Later on in the week I called up Zach Osborne for the Fly Racing Racer X Podcast to not talk on his great results this year, but I wanted to talk to Zach about his path here. From busting out as a hot KTM amateur to a pretty crappy situation at Yamaha of Troy to being forced to Europe. He had some success there and at some point, Osborne said he accepted that he might just stay there for his whole career until he made a deal with his English-based team to ride the first four 250SX West Region races a few years back. Osborne mentioned that after his great results, he had offers from Rockstar Husky, Pro Circuit, TLD, and GEICO for the following year. Interesting career path for Wacko for sure. 

Privateer hero Cody Gilmore was on the Race Tech Privateer Island Life Podcast to talk about his recent run of injuries that have held him back. He crashed in St. Louis SX and it was a pretty good one. Last year he broke his jaw, so Cody's unsure if he's going to go race SX in 2018 or not. Gilmore recently go into the race promotion business in Nebraska and we talked about that, what he would do to help out privateers in SX, and how he worked at Race Tech during SX here and there. Always an interesting guy.

The Fly Racing Moto:60 Show was yesterday and Jason Thomas and I discussed the MXoN team and what we think is going to happen with that. I strongly think that Youthstream needs to help out the USA in getting to this race, whether it's a travel subsidy and/or moving it up in the calendar. I've been a member of Team USA and been to 12 of these and Team USA is the number one star of the event. Why is this even becoming a hassle for USA and the teams? We've got to look into this, in my opinion. Justin Brayton joined to talk about going to Australia for the SX series this fall, how he thinks he's going back to MCR Honda for 2018, and I think we hammered out a Fly/Brayton gear deal for 2018!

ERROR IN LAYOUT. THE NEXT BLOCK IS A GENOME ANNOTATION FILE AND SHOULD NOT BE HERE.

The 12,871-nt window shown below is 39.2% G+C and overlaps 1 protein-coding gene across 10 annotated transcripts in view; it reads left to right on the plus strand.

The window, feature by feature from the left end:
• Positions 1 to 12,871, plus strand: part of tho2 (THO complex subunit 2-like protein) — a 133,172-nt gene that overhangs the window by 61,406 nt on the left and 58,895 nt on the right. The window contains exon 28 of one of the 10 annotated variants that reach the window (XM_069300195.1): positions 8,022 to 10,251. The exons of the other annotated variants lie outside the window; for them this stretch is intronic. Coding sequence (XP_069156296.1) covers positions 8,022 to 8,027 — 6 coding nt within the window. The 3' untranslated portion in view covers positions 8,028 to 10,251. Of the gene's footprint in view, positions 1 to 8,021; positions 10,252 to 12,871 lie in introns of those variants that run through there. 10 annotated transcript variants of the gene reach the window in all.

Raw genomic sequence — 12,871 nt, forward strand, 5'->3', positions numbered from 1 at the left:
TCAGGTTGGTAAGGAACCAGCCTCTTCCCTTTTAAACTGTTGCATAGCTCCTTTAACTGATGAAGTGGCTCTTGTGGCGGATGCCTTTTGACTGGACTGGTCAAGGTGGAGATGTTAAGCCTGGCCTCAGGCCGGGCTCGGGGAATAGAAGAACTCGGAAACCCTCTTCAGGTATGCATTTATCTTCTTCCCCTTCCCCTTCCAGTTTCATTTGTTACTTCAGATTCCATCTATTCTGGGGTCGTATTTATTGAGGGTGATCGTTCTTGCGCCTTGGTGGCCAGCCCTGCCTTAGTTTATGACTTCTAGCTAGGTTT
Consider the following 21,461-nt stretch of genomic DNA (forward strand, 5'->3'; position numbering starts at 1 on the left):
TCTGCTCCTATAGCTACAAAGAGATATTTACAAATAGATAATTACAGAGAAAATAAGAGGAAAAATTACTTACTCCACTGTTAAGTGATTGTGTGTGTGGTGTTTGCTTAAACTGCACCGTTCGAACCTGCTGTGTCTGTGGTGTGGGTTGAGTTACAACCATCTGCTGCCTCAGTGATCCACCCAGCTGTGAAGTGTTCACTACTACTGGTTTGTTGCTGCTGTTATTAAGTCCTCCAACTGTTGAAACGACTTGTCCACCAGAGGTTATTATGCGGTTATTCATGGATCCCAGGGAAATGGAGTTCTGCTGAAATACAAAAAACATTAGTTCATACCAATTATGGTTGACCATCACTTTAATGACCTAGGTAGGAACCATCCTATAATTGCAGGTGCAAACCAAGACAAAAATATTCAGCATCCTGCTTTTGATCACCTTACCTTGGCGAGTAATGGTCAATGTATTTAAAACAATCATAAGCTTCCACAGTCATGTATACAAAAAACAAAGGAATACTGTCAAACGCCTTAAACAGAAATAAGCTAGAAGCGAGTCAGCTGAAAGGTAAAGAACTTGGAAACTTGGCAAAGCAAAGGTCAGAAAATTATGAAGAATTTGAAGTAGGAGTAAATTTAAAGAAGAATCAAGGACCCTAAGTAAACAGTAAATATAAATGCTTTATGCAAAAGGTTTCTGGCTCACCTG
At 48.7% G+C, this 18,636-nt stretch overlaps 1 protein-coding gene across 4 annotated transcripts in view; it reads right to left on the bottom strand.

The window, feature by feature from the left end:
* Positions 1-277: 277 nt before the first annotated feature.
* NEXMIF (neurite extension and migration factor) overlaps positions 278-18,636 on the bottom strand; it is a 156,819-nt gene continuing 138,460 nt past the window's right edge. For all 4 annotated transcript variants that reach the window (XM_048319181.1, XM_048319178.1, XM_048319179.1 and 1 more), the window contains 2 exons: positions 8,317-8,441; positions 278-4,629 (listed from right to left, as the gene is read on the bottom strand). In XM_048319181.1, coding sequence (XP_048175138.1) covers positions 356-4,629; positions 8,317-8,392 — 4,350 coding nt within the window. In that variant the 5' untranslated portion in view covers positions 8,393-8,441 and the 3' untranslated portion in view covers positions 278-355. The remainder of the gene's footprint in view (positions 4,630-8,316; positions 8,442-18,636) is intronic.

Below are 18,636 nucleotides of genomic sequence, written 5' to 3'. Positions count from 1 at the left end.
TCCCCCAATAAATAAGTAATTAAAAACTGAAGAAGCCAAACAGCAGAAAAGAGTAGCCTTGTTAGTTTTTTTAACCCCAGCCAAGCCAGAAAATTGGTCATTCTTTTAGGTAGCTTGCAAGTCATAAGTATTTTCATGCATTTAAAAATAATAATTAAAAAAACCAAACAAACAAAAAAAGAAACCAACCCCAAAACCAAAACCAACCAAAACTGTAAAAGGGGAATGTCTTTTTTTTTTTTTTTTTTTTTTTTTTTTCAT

On another note, Weege and I hammered out a new Oral History story for right here and I'm excited about it. I think this one might be the best yet so stay tuned real soon and see if you agree.  (DC note: You’re welcome for the idea, Matthes.) So yeah, go check out Pulpmx.com after you've read everything there is to read here on Racer X and thank you.  

THE NUMBER: 3 (Andras Hegyi)

From 2014 through 2016, his first two years in the class, Eli Tomac won just five times. This year, he’s already won four overall wins, including a current streak of three consecutive wins. Tomac's triple marks the 33rd year in the 250/450 Class that a rider has won three consecutive times. Tomac is the 18th rider to take at least three wins in a row. There have only been four seasons (1983, 1996, 1998, and 2007) that a rider was not able to capture a championship in a season in which he won three consecutive races.